POST #5, APRIL 20, 2016: THE BALLAD OF BIG FRANK AND SHORTY EATON

After work tonight, I had occasion to go to eat at the deli at our local Ingle’s Supermarket.  I ran into our General Sessions Court Judge, Ken Bailey, who saw me in his court all day today, and will see me come before him tomorrow morning.

I also had an opportunity to “say hey” to my friend and colleague, Ron Woods, who is a partner at another local firm, Milligan and Coleman.  Ron said he’d seen the new site and that he liked it.  I told Ron that his having said that reminded me that I hadn’t written my post for the evening, yet, and I told him a little bit about tonight’s post, “The Ballad of Big Frank and Shorty Eaton.”

In the history section of this website, you met my late father, Francis X. Santore, Sr., and also saw his picture, taken just about 3-4 years before his passing, while in his late 60s.  I told you that my father had actually stared down a gunman in his own office.  Every bit of that story is true:  I’ll tell it to you now, and at the end of the post, I’ll tell you how I know it’s true.

A year or so after my father and grandfather had ended their partnership, and my father had started this firm, Dad’s first office was on College Street in Greeneville, behind our local courthouse, and in the building now occupied completely by our local misdemeanor probation service.  Dad had two rooms at the end of the hall on the second floor of this two-floor building.

One afternoon, Shorty Eaton walked into the office.  Shorty was a truck driver against whom Dad had just filed suit for divorce.  Dad’s secretary at the time was either out to lunch or out running an errand, so Shorty barged through the secretary’s office, walked into my Dad’s office, pointed a loaded pistol at my Dad, who was sitting behind his desk, and said, “I’ll kill the first sonofabitch who stands between me and my wife.”

Now, in that situation, I would have been scared witless, or, at the very least, would have been trying to calm the gunman down, by saying such soothing words to him as, “Now, now, we don’t have to do this, let’s talk this over,” etc.  Not my brash, in-your-face father, though.

The first words out of my Dad’s mouth were, “You crazy sonofabitch, put that f******g gun down!”  The next words out of his mouth were, “You stay right here, you crazy b*******d; I’m gonna call the law.”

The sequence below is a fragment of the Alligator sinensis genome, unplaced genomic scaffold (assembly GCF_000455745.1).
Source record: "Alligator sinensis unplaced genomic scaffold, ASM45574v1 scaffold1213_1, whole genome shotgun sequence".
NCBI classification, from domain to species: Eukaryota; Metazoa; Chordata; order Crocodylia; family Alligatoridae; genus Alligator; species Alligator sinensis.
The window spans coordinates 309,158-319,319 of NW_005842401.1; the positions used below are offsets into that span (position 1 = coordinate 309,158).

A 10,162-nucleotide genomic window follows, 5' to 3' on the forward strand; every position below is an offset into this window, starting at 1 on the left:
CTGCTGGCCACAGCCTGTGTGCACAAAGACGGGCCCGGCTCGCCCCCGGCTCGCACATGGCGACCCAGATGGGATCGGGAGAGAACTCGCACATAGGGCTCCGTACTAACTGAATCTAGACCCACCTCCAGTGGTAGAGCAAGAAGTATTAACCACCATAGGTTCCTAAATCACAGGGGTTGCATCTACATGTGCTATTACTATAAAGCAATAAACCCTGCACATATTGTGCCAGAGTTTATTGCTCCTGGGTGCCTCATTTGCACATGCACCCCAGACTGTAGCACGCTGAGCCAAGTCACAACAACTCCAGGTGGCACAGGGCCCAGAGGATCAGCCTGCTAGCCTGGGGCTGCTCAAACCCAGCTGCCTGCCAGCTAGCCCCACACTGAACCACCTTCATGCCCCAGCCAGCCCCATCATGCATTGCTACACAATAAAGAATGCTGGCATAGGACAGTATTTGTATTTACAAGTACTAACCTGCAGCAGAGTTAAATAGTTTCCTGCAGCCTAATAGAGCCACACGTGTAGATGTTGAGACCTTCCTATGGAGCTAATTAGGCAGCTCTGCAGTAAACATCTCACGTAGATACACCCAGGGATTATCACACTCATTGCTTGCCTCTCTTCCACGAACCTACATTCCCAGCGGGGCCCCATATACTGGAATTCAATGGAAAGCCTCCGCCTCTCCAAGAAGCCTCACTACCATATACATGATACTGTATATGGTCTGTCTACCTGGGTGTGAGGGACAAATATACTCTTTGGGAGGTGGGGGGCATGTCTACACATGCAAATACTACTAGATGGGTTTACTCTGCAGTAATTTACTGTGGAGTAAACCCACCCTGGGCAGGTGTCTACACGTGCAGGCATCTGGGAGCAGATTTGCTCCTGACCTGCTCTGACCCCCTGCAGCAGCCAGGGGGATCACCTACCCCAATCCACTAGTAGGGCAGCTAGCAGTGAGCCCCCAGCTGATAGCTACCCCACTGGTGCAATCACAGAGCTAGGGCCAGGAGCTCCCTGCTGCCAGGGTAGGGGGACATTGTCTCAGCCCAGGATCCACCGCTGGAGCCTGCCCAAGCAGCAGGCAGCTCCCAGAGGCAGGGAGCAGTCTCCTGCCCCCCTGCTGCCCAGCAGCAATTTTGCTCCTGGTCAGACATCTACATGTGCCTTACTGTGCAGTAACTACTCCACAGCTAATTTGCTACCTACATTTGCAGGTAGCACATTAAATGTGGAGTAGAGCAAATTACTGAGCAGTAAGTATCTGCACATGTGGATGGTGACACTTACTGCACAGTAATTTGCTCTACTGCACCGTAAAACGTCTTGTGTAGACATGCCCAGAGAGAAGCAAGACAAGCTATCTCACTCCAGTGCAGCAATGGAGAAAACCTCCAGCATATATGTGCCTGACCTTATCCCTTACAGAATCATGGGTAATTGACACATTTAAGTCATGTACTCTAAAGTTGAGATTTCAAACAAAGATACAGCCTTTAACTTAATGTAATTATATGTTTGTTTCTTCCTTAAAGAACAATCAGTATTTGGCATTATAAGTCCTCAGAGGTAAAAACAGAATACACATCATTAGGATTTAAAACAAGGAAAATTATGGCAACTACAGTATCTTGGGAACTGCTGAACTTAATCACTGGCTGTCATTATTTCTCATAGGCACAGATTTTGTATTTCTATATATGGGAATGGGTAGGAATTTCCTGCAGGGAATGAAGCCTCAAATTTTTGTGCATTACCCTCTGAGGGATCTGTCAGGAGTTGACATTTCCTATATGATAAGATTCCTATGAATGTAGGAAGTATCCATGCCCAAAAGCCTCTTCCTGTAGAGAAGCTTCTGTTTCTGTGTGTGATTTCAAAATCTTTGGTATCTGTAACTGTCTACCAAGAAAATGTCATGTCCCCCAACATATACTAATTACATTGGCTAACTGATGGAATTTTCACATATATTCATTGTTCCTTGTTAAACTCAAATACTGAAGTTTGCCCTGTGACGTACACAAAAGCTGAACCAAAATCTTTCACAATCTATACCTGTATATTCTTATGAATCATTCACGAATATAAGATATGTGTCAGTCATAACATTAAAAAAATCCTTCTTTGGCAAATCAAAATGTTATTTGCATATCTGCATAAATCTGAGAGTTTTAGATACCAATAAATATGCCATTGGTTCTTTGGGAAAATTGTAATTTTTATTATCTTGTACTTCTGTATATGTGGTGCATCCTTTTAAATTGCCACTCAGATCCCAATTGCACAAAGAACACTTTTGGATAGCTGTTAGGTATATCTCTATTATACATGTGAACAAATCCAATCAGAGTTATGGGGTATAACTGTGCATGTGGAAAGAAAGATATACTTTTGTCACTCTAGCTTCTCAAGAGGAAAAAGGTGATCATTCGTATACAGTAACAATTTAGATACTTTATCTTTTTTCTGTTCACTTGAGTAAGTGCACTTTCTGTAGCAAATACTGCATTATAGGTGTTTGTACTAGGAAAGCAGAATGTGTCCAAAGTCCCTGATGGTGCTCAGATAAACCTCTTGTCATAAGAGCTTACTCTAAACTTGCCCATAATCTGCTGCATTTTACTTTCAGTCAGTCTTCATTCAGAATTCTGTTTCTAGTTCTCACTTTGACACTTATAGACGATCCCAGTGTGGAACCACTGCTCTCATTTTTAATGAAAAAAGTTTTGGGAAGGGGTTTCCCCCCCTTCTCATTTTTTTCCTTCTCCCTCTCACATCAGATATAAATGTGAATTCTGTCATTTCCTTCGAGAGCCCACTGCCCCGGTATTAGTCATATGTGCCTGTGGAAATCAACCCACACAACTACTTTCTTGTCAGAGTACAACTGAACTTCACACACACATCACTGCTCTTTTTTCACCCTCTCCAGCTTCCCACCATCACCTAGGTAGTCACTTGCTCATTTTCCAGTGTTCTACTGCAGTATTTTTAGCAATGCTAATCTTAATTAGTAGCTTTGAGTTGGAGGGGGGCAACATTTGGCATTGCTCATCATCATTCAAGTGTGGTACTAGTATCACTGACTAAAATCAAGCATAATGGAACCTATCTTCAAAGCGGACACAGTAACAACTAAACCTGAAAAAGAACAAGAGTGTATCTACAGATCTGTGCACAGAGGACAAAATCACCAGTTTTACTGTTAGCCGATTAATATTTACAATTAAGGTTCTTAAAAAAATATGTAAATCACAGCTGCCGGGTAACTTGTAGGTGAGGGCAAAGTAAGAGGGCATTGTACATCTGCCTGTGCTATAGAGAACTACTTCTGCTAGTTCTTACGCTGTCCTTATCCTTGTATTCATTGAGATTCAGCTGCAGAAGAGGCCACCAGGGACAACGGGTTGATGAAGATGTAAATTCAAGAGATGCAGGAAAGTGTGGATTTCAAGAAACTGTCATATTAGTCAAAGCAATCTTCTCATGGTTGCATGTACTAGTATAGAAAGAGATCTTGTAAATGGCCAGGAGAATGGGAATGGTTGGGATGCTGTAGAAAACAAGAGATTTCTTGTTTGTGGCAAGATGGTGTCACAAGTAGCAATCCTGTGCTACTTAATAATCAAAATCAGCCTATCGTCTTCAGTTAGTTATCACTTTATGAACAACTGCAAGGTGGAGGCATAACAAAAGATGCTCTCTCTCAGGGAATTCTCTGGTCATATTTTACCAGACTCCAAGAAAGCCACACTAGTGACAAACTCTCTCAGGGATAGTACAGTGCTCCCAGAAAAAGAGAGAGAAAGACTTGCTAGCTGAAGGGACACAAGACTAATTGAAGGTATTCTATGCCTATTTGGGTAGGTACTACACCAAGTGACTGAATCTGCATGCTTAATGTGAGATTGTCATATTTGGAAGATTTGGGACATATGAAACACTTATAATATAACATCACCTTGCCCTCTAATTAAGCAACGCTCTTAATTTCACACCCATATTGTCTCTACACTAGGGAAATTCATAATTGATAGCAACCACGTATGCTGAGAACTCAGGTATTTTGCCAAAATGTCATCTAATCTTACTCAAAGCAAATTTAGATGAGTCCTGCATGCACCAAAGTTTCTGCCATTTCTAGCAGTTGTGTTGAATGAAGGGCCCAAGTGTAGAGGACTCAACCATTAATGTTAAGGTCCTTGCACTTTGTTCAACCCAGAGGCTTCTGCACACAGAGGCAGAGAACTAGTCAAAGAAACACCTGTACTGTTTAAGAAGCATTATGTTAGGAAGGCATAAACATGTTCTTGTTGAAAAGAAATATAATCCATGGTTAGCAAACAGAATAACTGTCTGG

Defying all convention, Dad walked down the hall to the office of one of his fellow attorneys, Ben Wexler.  Ben had gone through law school with my father, was later appointed Circuit Judge and had a distinguished career on the bench, and had flown over 30 successful missions as a waist-gunner on a B-17 over Germany in World War II.  Ben was not in that day, but his wife, Mary Lou, the sister of another fellow attorney, Tom Hull, who later went on to become Circuit Judge, legal counsel to Governor Lamar Alexander, and Federal District Judge for this District, was there, as she was Ben’s secretary.

My dad said, “Mary Lou, call Willie (Wilson, then Sheriff of Greene County): there’s a crazy b******d in my office with a gun who says he’s going to shoot me.”  Mrs. Wexler got Sheriff Wilson on the line, and Dad told the same thing to Sheriff Wilson, who said he would be down in minutes.

If you think what I have written before is crazy, read the rest of this story.  Instead of staying in Ben’s office, Dad walked back down to his office, saw that Shorty was there, AND SAT DOWN BEHIND HIS DESK, SAYING TO SHORTY, “NOW YOU JUST WAIT HERE UNTIL THE SHERIFF COMES, YOU CRAZY $^#^%$#%$#^%#.”  Sheriff Wilson came a few minutes later and took Mr. Eaton away without incident.

Fast forward to my first year in practice with Dad.  We were in the last few months of our old lease on the top floor of the Capital Bank building, prior to our moving to our present location.  An older guy walked in with a much younger wife and said that he wanted to see him and ask for his advice.  They greeted each other like long-lost friends.  Dad said, “Frank, remember me telling you about Shorty Eaton?  This is him.”

I was flabbergasted, and I had to ask Shorty if the story were true, so I said, “Mr. Eaton, my father tells me that you pulled a loaded gun on him years ago….” Before I could finish my sentence, he laughed and said, “Yes, son, that’s true.”

I certainly hope that Mr. Eaton is happy, and, since I met him only that one time, if he’s driving that big rig in the sky (he was a trucker by profession), I hope he’s letting Dad hitch a ride from time to time!

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